I was reading about how there was a moment that you helped inspire the naming of the taqueria [in "Four Out of Five"] as the Information-Action Ratio. Alex mentioned in an interview that you guys were recording backing vocals and that kind of helped inspire the name. Can you talk a little bit about the story behind that?
I remember because those vocals were done, and the vocals we did as the demo lasted on the record and remained on the record. They were the ones that we did in his room at home, and we just sort of transferred them from tape to tape because we got good versions of them. So it's just me and him singing the backing vocals, and I think when we were doing them not all of those parts had been decided on yet. Usually, how that works for us, is if we can't make a decision but it's written there would be a few options. We just, sort of, open it up to everybody to help decide. And it was probably a case of that and also, because of the way we were singing, it was knowing what fits best in terms of the number of syllables. From memory, I reckon it was more of helping make the choice between a couple of different options or a few different options on lines.
Do you guys often have those sort of deliberations with vocal phrasing and things like that in the music?
Yeah, I mean there are times when it's not going to end until he's actually recording it and singing it, and then even in the vocal booth it's kinda like, “Does that sound better or does this sound better?” It will be between us and the producer, and we can come up with a decision. Suggestions are welcome, and that works out well then.
So, outside of Arctic Monkeys, you recently made a record and toured with Iggy Pop, and you played on the last Lady Gaga record. How does working with other artists outside of your primary band inform you musically? Were there any big takeaways from venturing to other projects?
I mean, I've never really done that until the Iggy thing, and that was, obviously, quite a big one to do for the first venturing out outside of the band. I think, any time you make another record, it's just another load of experience dumped on you, and it's probably not always clear at the time what I'm taking from it. Then, afterward, I sort of look back and a lot of that stuff I was there because we were there for the whole writing process and everything, and it was just good to see how other people write music. Even if there are no specifics I can think of, it's in there now, like the way we worked together and even how we toured. I was touring with people that have been touring at least 20 years by that point and everybody on there was quite a bit more experienced than me in many ways, and that was cool. It feels like the phrase "steel sharpens steel," and I always relate to that. Like when you play ping pong against someone who's really good at ping pong, you sort of get better at it, and I felt like that when I was working with Iggy and Josh and Dean and all the other guys. That sort of led to the Lady Gaga thing, and she was involved in that with Mark Ronson. That was more like a hired gun thing where they needed a drummer, and I was around. That was a really fun thing to do as well. Like, a completely different experience than Arctic Monkeys or Iggy Pop, but it was still me playing drums and that's, you know, rarely a bad thing for me.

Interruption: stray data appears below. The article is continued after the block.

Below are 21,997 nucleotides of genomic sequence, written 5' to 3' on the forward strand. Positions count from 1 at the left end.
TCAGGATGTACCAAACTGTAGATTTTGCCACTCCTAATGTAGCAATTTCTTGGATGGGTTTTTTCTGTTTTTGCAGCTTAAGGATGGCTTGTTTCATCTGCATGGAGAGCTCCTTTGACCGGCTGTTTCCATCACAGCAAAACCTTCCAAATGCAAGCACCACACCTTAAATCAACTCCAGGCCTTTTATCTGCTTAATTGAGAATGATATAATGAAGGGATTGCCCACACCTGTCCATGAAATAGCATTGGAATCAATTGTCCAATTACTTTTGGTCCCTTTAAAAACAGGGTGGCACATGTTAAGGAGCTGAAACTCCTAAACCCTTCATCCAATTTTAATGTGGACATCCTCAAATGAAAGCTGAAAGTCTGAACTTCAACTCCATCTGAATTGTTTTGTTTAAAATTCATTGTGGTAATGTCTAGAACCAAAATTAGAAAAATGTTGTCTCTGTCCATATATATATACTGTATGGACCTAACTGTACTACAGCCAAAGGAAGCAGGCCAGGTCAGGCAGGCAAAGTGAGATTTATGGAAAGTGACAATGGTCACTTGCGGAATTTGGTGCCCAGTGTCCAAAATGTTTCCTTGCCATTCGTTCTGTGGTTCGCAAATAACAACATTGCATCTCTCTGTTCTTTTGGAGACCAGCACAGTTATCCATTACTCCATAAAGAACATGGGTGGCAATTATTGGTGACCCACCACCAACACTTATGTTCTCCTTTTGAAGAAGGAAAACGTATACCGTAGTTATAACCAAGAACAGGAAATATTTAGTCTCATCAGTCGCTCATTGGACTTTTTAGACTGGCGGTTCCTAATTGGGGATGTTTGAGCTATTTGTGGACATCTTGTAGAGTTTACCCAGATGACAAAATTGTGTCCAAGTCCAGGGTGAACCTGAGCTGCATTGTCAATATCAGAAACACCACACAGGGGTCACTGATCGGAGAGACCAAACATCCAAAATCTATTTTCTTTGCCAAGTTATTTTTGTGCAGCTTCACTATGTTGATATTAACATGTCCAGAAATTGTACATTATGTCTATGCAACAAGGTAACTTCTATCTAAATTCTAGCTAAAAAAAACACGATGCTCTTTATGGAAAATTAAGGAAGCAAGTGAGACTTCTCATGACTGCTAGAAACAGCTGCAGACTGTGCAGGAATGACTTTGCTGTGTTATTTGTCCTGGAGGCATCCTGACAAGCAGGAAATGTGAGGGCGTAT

It's interesting how between the Iggy record, the Gaga record and the new Arctic Monkeys record, you've been able to stretch yourself in a lot of different ways in a fairly short period of time. It's cool to see you adapt.
Yeah, it all kind of came at once.
Aside from drumming, you are also into photography. Can you tell me how that came about and if you feel like having an artistic outlet like that helps you in your craft of drumming and music?
Yeah, I mean, photography is something that sort of precedes the drumming in a way. I did it at school, and before I started playing drums it was like a hobby. So, I did that, and I DJ'd with vinyl and that kind of came before the drums and then the drums sort of took over my life, but photography kind of remained there because I was presented with opportunities to travel and take photographs of different places every day and different people. Photographing the band is sort of second nature, and I've always got a camera with me. I suppose I just got more and more into it. As an outlet, yeah, I think I just enjoy the process. For me, it's like, because I only shoot film, really, it's quite a slow, thought out process where a lot of other things in my life are quite spontaneous and, like, rushed in a way. This is something, also, that's good to do on a day off when I'm in a new city. I just walk around and take some pictures. Nothing might come of it, but that's not really why I do it. The results are important, but the process for me is quite a big part of it. The fact that you're committing something to history, even though it might be nothing. It might be a picture of a fire hydrant, but it only exists because I just pressed the button on the thing.
With all these different projects you've been working on and different styles and everything, what would you like to try next? Are there any dream collaborations that you'd love to make happen?
I suppose I've always toyed with the idea of doing something on my own or with somebody but, like, more of my thing. I've sort of got a little studio set up at home now that, when I’m there, I can commit some time to. That’s basically old drum machines and synthesizers – a bit more electronic and a bit more like soundtrack-y, like a John Carpenter kind of thing. There isn't really a goal for what it will be yet. I'm just trying to drop in the tools in case. Whether it's a score or a record or what. I'm just kind of enjoying it as a hobby and when that leads to something I think that feels a bit better for me when it's, like, just something I wanted to do and have interest in. Then maybe it becomes something, and maybe it doesn't. But, yeah, there's less drumming involved with that, which is quite nice I'm in that role. I'm just stepping back a bit and playing with some old machines. It's more chaotic in a way. Collaboration-wise I'm just, like, open to suggestions [laughs]. If it sounds like fun I'll, you know, consider it.
How has it been playing the new Arctic Monkeys songs live?
It's been great. We sort of changed the set quite a bit just 'cause we've got more to choose from now, but it's good seeing how the new ones fit within the set, and where it’s best to play them. Some old ones have come back because it just seems to make sense like that sometimes. It's just been a lot of fun. It's fun to try and achieve the sound that the record's got live, and it required, like, adding a couple of people. Sometimes there's like six or seven people onstage, but I think it's worth it to represent the record.
Revisit Arctic Monkeys' 2011 in-studio performance on KEXP below.